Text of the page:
Renowned Japanese sound system Mighty Crown is on the last lap of its career after three decades. The decision might shock some, but with the changing climate in Dancehall, the selectors think it is time to step aside.
“The challenge with continuing is being forced to play songs that don’t speak of your experiences and Dancehall lifestyle. For example, Mighty Crown’s generation smoked weed. So, the sound enjoyed playing ganja songs because they felt the lyrical content. It was a major part of the dancehall lifestyle. We are weed smokers. We don’t do drugs, so how do we endorse songs about doing drugs?” Garfield “Chin” Bourne of Irish and Chin, manager of Mighty Crown for over 20 years, said in an interview with DancehallMag.
Bourne added that the group of selectors, made up of Masta Simon, Sami T, Cojie, and Ninja, created their own legacy, and have no qualms with giving the fresh faces a chance.
“If you want to perform at your best, then your performance must be real. It’s critical because the realness shows in your presentation. Mighty Crown doesn’t live today’s Dancehall life,” he said. “The sound is one of a few masters of yesterday’s Dancehall life, so it’s time to let the younger generation carry the torch without interpretation from us (our generation). Mighty Crown had the time and made the best of it! Mighty Crown made history….. but, the industry’s history doesn’t stop with this generation. Others will come and do great things because the music is speaking for their generation of greatness.”
Bourne continued: “I don’t want Mighty Crown to remembered as the sound team that should have quit while they were ahead. We want to be remembered as a multi-award winning sound team that sucessfully showed the world that when Jamaican sound system culture is marketed the right way, sky is the limit.”
Mighty Crown recently kicked off the Final Round Tour in Japan and is looking to visit Canada, United Kingdom, United States and the Caribbean before bidding farewell.
Their last performance will be in mid-July on the Far East Reggae Cruise.
The sound system now represents the smaller component of their brand. Retiring the sound allows 100 percent focus on other business sectors, such as their record label, clothing line, event production and endorsements.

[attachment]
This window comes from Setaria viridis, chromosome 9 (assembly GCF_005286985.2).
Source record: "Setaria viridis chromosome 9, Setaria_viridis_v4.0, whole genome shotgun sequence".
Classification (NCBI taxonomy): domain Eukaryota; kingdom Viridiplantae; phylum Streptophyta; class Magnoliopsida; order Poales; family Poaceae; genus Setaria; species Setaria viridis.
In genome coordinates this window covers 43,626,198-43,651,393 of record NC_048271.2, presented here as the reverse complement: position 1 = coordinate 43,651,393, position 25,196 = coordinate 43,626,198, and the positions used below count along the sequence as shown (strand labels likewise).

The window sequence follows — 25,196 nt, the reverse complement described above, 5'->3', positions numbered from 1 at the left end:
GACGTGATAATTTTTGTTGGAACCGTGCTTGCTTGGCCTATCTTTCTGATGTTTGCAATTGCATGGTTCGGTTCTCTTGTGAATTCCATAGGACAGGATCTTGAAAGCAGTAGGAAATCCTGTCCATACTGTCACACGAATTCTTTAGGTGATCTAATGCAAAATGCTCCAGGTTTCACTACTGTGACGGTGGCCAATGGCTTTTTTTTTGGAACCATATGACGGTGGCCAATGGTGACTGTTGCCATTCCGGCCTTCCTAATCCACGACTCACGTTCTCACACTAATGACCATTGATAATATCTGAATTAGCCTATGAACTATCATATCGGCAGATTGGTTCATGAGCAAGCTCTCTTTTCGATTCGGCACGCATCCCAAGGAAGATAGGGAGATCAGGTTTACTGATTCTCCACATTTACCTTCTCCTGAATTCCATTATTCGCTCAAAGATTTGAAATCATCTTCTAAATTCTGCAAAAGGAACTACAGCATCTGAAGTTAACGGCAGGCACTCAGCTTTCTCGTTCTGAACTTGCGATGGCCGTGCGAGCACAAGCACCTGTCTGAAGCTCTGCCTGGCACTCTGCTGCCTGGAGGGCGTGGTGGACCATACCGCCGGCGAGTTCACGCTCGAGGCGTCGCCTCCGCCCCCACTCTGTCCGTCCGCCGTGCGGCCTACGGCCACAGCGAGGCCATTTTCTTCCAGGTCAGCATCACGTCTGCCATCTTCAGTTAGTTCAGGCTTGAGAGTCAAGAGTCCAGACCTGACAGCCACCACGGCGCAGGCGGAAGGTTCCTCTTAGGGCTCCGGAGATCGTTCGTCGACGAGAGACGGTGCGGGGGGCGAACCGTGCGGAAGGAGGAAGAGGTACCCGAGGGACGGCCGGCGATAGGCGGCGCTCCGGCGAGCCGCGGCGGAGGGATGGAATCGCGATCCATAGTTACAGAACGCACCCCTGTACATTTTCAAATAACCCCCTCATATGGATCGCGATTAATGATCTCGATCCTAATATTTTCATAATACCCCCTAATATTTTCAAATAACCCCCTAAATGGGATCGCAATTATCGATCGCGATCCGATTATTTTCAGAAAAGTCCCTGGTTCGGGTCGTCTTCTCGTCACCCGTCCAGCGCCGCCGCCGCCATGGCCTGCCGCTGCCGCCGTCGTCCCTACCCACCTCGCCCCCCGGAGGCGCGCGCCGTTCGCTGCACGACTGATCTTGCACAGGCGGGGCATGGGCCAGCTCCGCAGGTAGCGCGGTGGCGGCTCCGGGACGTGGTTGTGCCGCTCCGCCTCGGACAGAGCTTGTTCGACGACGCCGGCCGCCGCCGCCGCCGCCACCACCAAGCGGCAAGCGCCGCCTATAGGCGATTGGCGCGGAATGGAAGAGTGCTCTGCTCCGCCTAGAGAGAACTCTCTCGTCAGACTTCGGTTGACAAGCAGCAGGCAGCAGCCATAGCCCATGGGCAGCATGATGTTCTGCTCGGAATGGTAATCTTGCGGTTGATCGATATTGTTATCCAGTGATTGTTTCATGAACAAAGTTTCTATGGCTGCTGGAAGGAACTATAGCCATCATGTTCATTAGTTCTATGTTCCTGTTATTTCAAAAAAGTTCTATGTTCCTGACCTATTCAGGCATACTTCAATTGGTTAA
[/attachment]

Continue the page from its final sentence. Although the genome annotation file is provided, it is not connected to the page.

Although the sound may be playing their “Final Round,” Mighty Crown will continue to make their mark as Asia’s most prominent Reggae Ambassadors.
The renowned sound system has made history as the first ever to have a sneaker/shoe collaboration. The Far East Rulaz zesty shoe game is impressive, raking in collabs with Nike, Mita Sneakers, Le Coq Sportif, Clae and Diadora. Mighty Crown closed 2022 on an all time high note, partnering with Clarks Originals for a second time. From this union, Mighty Crown puts their unique stamp on the classic Wallabees made popular by Jamaican music and culture, Reggae in particular.
According to Mighty Crown’s manager, all members are content with the level of success they have achieved over the last three decades.
“We all set different goals for ourselves,” he said.
“I wanted to create a legacy in sound system culture not only as a promoter, but as someone who helped the global development of the craft of sound system competitions aka sound clash. At the same time, with Mighty Crown, I set out to prove to the world that talent is talent and the music should not be judged by colour, but by ability. Either you can do the job or not…. that is all that matters.”
“Ninja Crown proved to the world that he could overcome all doubts and enhance Mighty Crown’s career exponentially. Undoubtedly, Ninja is credited as the Jamaican selector to transforn Mighty Crown from being a clash sound to being a household name. Sami and Simon fell in love with Jamaican music at a young age. For them, becoming global reggae ambassadors and the biggest reggae act in their country is a dream come true,” Bourne outlined.
In an iconic career moment, “The Far East Rulaz” were hand-picked by Japan’s late Prime Minister Shinzō Abe to attend and perform at an exclusive, invite-only dinner welcoming Jamaica’s Prime Minister Andrew Holness to Japan in 2019.
Abe had introduced Mighty Crown to Holness as “The 1999 World Clash Champions” and both men had engaged in conversation with the Mighty Crown selectors, about the impact of Jamaican music on their personal and professional lives.
During the event, Mighty Crown had played selections from several Jamaican artists, including Bob Marley, Beres Hammond, and Richie Stephens. And they musically introduced Prime Minister Abe to the ‘Crown Prince of Reggae,’ Dennis Brown.
As Bourne continued to reflect on the last few decades, he recalled how the group had made an unmatched mark for themselves thanks to hard work and creativity.
“They are the sound system that opened the door for non-West Indian sounds to be recognized and accepted in the global sound clash arena. Their ‘99 World Clash victory sparked a movement of sounds from all over the world seeking to become famous,” he said.
“Mighty Crown raised the bar as it related to cutting dubplate specials. Fans started to come to events just to witness what new customized dubs they would play and its impact on the crowd. Mighty Crown’s creativity was next level. This forced sounds to also become more creative. Additionally, Mighty Crown is the only sound system that truly started from the bottom and made it to the highest level. They did it in an authentic way, competing and defeating the best the industry had to offer.”